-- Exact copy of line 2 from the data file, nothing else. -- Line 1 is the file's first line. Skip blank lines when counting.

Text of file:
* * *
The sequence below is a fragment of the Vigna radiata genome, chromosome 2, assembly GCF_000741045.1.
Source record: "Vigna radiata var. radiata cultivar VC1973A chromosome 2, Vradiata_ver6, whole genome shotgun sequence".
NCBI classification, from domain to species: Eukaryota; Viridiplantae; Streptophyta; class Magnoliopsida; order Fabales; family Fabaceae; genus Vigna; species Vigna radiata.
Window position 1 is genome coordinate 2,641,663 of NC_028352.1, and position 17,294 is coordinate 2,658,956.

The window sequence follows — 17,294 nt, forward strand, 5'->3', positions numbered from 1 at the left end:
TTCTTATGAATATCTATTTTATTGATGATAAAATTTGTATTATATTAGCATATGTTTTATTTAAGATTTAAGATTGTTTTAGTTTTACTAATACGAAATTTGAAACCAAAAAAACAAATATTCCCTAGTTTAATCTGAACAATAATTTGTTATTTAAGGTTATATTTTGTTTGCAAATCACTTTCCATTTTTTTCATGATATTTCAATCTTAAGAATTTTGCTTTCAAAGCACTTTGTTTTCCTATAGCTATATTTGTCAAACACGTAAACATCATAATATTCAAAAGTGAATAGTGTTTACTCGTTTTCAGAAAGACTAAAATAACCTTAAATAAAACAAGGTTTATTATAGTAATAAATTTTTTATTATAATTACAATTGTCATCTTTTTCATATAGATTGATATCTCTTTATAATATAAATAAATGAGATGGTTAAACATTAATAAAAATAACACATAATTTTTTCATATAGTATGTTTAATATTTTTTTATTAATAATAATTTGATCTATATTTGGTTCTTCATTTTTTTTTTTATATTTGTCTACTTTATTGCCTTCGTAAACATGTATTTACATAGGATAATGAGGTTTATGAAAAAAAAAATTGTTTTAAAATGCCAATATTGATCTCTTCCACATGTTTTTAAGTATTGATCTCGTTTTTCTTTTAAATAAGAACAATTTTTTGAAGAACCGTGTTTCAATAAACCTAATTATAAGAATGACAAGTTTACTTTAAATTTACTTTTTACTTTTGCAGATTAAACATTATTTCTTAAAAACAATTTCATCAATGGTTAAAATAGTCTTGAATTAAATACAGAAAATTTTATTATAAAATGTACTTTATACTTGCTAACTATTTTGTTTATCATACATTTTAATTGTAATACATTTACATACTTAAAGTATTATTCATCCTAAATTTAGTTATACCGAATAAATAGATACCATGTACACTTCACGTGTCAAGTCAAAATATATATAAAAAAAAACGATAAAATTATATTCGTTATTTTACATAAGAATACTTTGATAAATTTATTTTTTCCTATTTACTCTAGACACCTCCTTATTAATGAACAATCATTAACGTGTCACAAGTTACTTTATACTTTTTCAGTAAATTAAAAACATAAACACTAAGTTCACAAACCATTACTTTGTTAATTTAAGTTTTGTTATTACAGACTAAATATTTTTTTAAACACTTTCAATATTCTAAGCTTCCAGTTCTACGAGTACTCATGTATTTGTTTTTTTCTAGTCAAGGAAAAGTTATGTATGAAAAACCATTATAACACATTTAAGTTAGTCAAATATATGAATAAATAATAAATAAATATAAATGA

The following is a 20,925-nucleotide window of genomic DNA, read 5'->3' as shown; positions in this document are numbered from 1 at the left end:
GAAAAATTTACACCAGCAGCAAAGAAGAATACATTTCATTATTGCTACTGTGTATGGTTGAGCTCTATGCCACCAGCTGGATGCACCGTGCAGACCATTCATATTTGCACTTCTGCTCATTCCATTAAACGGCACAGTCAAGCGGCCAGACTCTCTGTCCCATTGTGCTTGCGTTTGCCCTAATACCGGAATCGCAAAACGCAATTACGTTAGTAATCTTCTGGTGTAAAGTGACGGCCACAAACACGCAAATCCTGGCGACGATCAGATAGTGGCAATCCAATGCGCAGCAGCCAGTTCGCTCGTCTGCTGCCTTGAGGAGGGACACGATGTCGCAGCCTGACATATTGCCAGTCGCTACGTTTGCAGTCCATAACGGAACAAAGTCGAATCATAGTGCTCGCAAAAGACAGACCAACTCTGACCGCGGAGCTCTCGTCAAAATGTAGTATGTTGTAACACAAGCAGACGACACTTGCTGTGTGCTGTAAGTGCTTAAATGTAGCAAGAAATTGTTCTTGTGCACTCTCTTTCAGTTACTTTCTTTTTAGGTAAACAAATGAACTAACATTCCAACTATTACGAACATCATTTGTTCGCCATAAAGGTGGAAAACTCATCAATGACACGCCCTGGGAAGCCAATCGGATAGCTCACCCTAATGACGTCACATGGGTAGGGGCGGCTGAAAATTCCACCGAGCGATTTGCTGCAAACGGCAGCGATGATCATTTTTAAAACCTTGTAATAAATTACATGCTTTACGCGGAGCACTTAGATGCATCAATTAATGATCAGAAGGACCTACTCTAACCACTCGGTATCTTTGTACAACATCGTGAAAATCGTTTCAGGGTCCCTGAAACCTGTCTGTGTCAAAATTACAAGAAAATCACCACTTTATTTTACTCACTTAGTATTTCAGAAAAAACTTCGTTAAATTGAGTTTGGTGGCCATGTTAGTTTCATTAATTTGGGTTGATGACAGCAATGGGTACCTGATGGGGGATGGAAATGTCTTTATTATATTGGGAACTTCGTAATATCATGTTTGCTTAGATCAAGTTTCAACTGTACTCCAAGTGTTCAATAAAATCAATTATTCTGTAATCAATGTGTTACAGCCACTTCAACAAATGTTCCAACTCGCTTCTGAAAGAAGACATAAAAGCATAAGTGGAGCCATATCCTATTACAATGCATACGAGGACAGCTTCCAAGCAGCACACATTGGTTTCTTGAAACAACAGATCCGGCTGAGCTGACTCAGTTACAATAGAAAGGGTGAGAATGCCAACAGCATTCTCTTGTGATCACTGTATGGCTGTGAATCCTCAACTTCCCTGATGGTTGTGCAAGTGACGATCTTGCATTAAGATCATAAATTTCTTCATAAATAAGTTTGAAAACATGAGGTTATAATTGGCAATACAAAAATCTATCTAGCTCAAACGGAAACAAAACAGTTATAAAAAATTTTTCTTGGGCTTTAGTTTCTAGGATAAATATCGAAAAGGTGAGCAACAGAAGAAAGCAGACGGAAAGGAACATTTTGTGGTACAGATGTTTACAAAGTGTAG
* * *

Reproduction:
Source record: "Vigna radiata var. radiata cultivar VC1973A chromosome 2, Vradiata_ver6, whole genome shotgun sequence".